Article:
COCOA BEACH, Florida – It won’t be a good week to go swimming, fishing, or surfing off of Cocoa Beach, Florida on Saturday or Sunday due to severe weather and rip currents this weekend.
Small Bonnethead sharks (also known as Shovelhead sharks) 2 to 3-feet-long that resemble Hammerhead sharks are present in the surf zone.
Spinner sharks 2 to 4-feet-long are present off of Cocoa Beach, primarily around, and just beyond, the wave break. Spinner sharks (Carcharhinus brevipinna) can grow up to 9 feet long and have a unique feeding technique of leaping into the air while spinning.
Blacktip sharks 2 to 4-feet-long are also present in the surf zone and shallow waters. Blacktip sharks (Carcharhinus limbatus) are the number one species responsible for biting humans along the U.S. East Coast. The shark has black tips on its pectoral fins and grows to no more than about six feet.
Blacktip sharks can swim in just inches of water where toddlers often play.
In addition to spotting the telltale shark fins, fish jumping out of water or sea birds hovering at the surface of the water could indicate the presence of feeding sharks.
Always swim near a lifeguard area (their elevated position on a lifeguard tower is better for shark spotting) and pay attention to warning flags.
Historically, Florida has the most shark attacks in the months of July, August, September, and October, coinciding with increased shark and human activity when the ocean water temperature is warmest.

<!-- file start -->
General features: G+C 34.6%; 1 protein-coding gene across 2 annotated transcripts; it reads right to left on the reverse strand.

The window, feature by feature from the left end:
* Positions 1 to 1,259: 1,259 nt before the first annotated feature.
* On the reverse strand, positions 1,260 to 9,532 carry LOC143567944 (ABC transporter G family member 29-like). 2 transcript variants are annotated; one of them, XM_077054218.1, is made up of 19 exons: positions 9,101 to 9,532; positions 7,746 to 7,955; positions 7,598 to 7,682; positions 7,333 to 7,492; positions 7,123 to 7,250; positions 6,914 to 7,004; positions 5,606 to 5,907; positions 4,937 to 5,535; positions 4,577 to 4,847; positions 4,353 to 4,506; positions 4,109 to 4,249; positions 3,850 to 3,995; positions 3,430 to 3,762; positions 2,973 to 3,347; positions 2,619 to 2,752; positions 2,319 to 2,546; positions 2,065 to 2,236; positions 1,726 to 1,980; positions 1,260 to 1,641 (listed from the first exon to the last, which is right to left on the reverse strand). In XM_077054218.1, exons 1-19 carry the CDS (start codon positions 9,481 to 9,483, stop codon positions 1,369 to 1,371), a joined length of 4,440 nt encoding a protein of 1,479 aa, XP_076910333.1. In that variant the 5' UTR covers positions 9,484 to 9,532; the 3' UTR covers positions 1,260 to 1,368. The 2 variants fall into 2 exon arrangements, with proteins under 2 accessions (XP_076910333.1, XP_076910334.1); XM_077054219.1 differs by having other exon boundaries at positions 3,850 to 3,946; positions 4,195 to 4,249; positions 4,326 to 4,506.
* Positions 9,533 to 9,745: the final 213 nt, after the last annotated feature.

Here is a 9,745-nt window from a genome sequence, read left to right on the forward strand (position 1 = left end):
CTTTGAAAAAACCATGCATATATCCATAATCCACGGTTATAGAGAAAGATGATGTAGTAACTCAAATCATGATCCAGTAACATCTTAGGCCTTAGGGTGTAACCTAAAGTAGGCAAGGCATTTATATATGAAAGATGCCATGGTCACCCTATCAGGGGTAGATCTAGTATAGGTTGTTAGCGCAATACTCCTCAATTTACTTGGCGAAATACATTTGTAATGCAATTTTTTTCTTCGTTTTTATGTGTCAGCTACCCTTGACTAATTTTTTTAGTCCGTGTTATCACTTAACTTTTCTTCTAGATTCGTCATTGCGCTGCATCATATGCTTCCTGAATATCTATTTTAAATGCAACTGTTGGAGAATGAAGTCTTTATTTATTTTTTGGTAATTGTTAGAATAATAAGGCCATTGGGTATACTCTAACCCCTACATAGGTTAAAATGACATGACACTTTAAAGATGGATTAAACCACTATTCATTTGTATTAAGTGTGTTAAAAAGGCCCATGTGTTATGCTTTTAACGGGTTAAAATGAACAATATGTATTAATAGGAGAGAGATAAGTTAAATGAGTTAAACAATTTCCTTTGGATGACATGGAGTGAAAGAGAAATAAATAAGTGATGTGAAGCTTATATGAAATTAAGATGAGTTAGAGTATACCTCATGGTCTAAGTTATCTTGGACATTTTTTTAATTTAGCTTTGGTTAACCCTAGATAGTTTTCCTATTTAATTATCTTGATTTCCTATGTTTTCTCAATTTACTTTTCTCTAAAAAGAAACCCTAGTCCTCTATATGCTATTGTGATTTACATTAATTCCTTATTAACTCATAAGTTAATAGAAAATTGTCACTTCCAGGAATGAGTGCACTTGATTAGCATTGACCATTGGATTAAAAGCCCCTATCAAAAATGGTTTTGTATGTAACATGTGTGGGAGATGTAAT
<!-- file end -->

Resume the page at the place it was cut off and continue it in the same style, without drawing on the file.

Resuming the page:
Volusia County (Daytona Beach and New Smyrna Beach area) has the highest number of shark attacks in Florida followed by neighboring Brevard County (Cocoa Beach area).
Historically, the two counties account for nearly half of all shark attacks in Florida each year.
Researchers say that the higher number of shark bites in Florida waters closest to Disney World and Universal Studios in Orlando is attributable to high aquatic recreational use by both Florida residents and tourists, including large numbers of surfers, and to the rich nature of its marine fauna.
Recent winds have been blowing jellyfish and Portuguese Man-of-War (technically, Portuguese Man-of-War aren’t jellyfish but are instead a colony of small organisms called Siphonophorae) away from the popular tourist beaches.
No other species of jellyfish are present on beaches or in the water.
A small amount of blackened Sargassum seaweed is present along Brevard County beaches and in the surf zone during high tide.